The E-Sylum:  Volume 5, Number 4, January 27, 2002, Article 11


  The Euro rollout is generating a lot of press.   A January 22,
  2002 article in The Wall Street Journal attempts to answer the
  question: "Will Europe's new currency stand the test of time?"
  The answer?  "Maybe, provided you keep it out of the washing
  machine."   The article describes a number of tests and
  experiments designed to see how well the new currency will
  stand up to the rigors of circulation.

  "The banknotes ran a gauntlet of everyday hazards, from
  vigorous crumpling to spilled wine, and from a tumble with
  sweat-stained laundry to the kiss of a steam iron. We even
  sent them to the dry cleaners.  In the end, all the bills showed
  wear and tear. But the euro looked more haggard than some,
  losing much of the shiny hologram strip that runs down one
  edge. The 1,000-yen, 10,000-lira and 10-mark notes,
  meanwhile, came through relatively unscathed. ...Whether our
  euro's drubbing is a bad omen for the currency's long-term fate,
  only time will tell.  But the shimmering holograms that are
  designed to bedevil would-be counterfeiters certainly appear
  fragile for other currencies as well  (flecks from the one on the
  10 pounds note came back from the dry cleaners pasted to
  poor Queen Elizabeth's face).

  "If there are fewer features on a note, there's less to come off,"
  says Bert Melis, managing director of Joh. Enschede en Zonen
  Bankbiljettendrukkerij BV, a Dutch company that is printing
  euros for several countries, including the Netherlands,
  Luxembourg and Greece. "Those banknotes are not made out
  of steel."

  "Since the Jan. 1 launch, euro bills have gone through numerous
  public tortures in their short street lives by media and consumer
  groups. The European Central Bank generally declines to
  comment on the many tests, including the ones by the Wall
  Street Journal Europe. But Peter Walter, head of the German
  central bank's banknote division, which is responsible for
  printing about a third of all euro banknotes, says simply: "A
  banknote wasn't made to be washed."

  That didn't stop a German laboratory from sniffing out small
  quantities of toxic chemicals on 10-euro notes, prompting
  consumer magazine Oeko Test to warn that they should be
  considered poisonous. That earned this response from ECB
  board member Eugenio Domingo Solans:  "There is a product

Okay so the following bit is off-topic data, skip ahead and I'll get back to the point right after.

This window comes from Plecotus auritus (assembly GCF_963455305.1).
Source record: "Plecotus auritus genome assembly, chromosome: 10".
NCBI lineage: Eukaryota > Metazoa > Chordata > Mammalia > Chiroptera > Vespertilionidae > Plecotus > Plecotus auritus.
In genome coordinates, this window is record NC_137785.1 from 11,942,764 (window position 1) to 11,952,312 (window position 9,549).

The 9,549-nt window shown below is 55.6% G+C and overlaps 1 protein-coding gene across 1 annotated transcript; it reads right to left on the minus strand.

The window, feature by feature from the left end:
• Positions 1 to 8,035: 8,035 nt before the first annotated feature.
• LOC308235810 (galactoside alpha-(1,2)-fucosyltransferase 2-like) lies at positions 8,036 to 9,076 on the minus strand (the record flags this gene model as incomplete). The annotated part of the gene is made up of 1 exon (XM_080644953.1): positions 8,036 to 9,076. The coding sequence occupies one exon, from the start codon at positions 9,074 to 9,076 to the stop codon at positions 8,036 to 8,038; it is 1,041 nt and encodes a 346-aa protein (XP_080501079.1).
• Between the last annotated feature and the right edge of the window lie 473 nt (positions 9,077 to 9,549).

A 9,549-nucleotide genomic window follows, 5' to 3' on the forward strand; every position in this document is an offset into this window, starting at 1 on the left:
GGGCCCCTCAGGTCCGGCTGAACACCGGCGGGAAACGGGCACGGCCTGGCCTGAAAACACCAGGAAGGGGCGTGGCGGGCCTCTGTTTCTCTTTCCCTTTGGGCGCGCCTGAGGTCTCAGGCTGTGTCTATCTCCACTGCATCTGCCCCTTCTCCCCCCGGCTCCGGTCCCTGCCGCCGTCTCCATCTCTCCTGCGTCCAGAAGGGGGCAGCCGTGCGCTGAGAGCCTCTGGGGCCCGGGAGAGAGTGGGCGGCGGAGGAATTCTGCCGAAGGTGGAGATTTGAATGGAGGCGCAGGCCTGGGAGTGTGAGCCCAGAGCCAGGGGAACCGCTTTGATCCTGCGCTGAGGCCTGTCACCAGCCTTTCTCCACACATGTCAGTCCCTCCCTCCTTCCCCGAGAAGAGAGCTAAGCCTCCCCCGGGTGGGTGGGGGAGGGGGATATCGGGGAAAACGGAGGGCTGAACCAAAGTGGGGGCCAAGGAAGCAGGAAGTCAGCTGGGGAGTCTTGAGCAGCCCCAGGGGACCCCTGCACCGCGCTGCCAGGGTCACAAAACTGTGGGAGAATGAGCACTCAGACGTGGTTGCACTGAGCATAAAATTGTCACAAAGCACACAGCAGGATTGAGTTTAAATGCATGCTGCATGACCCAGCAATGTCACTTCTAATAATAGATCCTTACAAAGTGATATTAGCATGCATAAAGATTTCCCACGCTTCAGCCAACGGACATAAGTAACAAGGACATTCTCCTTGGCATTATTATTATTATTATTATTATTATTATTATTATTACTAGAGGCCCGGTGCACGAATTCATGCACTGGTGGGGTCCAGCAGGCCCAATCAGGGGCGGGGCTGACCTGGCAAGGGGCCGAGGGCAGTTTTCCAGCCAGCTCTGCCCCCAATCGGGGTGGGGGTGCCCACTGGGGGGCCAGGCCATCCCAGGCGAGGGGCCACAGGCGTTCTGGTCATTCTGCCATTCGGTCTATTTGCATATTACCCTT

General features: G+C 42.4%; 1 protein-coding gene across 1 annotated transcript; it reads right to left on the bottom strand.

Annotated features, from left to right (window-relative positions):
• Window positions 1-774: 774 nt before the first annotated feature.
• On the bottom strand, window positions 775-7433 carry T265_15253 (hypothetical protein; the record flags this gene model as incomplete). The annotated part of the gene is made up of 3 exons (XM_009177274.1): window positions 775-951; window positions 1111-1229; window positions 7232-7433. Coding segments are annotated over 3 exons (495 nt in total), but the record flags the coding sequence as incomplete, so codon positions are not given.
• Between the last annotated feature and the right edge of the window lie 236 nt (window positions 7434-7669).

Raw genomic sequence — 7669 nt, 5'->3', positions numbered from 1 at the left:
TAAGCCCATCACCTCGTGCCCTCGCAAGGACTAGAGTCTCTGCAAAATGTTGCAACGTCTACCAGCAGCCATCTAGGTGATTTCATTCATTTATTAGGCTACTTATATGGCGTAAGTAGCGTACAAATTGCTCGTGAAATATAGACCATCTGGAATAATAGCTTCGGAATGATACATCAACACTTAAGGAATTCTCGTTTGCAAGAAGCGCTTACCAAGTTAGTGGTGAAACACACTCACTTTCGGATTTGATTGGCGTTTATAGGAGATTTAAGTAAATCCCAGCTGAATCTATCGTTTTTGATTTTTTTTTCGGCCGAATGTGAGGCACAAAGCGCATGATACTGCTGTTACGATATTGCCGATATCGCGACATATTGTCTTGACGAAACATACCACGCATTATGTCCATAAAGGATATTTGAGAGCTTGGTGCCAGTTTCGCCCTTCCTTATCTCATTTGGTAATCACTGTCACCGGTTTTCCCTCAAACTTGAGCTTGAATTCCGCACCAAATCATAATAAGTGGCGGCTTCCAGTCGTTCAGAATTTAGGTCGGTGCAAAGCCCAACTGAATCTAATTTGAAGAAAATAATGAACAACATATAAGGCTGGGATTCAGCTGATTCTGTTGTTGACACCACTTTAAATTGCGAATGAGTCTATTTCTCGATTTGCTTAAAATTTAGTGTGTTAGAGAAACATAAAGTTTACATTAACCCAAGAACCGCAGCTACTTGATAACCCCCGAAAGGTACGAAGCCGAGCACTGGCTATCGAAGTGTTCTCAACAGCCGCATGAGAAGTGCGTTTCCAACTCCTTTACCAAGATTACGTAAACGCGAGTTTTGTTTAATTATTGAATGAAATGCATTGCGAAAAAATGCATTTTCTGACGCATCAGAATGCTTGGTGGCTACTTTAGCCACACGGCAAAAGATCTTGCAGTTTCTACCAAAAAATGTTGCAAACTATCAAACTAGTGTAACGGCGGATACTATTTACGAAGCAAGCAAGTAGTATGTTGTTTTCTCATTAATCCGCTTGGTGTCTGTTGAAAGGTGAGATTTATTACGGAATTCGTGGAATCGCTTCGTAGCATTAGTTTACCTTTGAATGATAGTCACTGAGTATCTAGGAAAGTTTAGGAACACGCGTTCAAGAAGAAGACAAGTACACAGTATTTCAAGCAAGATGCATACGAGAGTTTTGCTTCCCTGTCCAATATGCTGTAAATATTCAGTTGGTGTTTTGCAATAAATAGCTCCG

in the ink which, if you ingest 400 notes, becomes toxic," he
  said. "So, besides being expensive, it is not recommended to
  eat euro notes."

  "Printers and central bankers have tried to make banknotes
  more robust ever since they came into widespread use in
  10th-century China. But their task has always required a
  balance between making bills stand up to the wear and tear
  of daily use, and making them difficult for amateurs to
  reproduce -- a much greater challenge in the days of personal
  computers, fancy scanners and printers.

  The euro reflects European central bankers' love of anti-
  counterfeiting technologies, such as intricate water marks,
  holograms and special inks that change color when the light
  shifts. They're used even on the smallest 5 euro bill.

  The U.S. Bureau of Engraving and Printing, meanwhile, has
  been conservative about adopting such whiz-bang features,
  particularly on the small-denomination bills that take the most
  punishment. The upshot: euro bills cost an average 8 euro
  cents to produce, compared to 4 U.S. cents for dollars."

  When the U.S. redesigned some bills in 1996, printers
  considered adding holograms, but decided they were too
  fragile. "It's a very thin piece of foil," says Thomas Ferguson,
  director of the U.S. Bureau of Engraving and Printing in
  Washington. Even without the hologram, when it comes to
  thwarting counterfeiters, "we think the dollar stands up well
  against other currencies," he says. "It's just not very flashy."

  [Next time you're in the company of currency collectors,
  try working the name "Joh. Enschede en Zonen
  Bankbiljettendrukkerij BV" into casual conversation...

  Wayne Homren, Editor

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